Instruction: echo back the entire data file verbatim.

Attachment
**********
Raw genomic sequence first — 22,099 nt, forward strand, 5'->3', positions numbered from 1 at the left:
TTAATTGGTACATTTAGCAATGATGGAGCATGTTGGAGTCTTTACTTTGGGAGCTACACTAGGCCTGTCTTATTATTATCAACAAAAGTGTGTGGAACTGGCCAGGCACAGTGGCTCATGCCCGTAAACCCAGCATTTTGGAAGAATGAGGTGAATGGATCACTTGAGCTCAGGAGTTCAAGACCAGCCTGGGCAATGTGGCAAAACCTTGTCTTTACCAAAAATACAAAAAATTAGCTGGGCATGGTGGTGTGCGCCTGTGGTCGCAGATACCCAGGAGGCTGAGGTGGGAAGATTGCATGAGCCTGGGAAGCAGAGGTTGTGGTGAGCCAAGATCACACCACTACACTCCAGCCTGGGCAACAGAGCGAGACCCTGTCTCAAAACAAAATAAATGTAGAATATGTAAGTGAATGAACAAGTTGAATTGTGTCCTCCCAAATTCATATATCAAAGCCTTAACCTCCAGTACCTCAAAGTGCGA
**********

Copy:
Raw genomic sequence first — 22,099 nt, forward strand, 5'->3', positions numbered from 1 at the left:
TTAATTGGTACATTTAGCAATGATGGAGCATGTTGGAGTCTTTACTTTGGGAGCTACACTAGGCCTGTCTTATTATTATCAACAAAAGTGTGTGGAACTGGCCAGGCACAGTGGCTCATGCCCGTAAACCCAGCATTTTGGAAGAATGAGGTGAATGGATCACTTGAGCTCAGGAGTTCAAGACCAGCCTGGGCAATGTGGCAAAACCTTGTCTTTACCAAAAATACAAAAAATTAGCTGGGCATGGTGGTGTGCGCCTGTGGTCGCAGATACCCAGGAGGCTGAGGTGGGAAGATTGCATGAGCCTGGGAAGCAGAGGTTGTGGTGAGCCAAGATCACACCACTACACTCCAGCCTGGGCAACAGAGCGAGACCCTGTCTCAAAACAAAATAAATGTAGAATATGTAAGTGAATGAACAAGTTGAATTGTGTCCTCCCAAATTCATATATCAAAGCCTTAACCTCCAGTACCTCAAAGTGCGA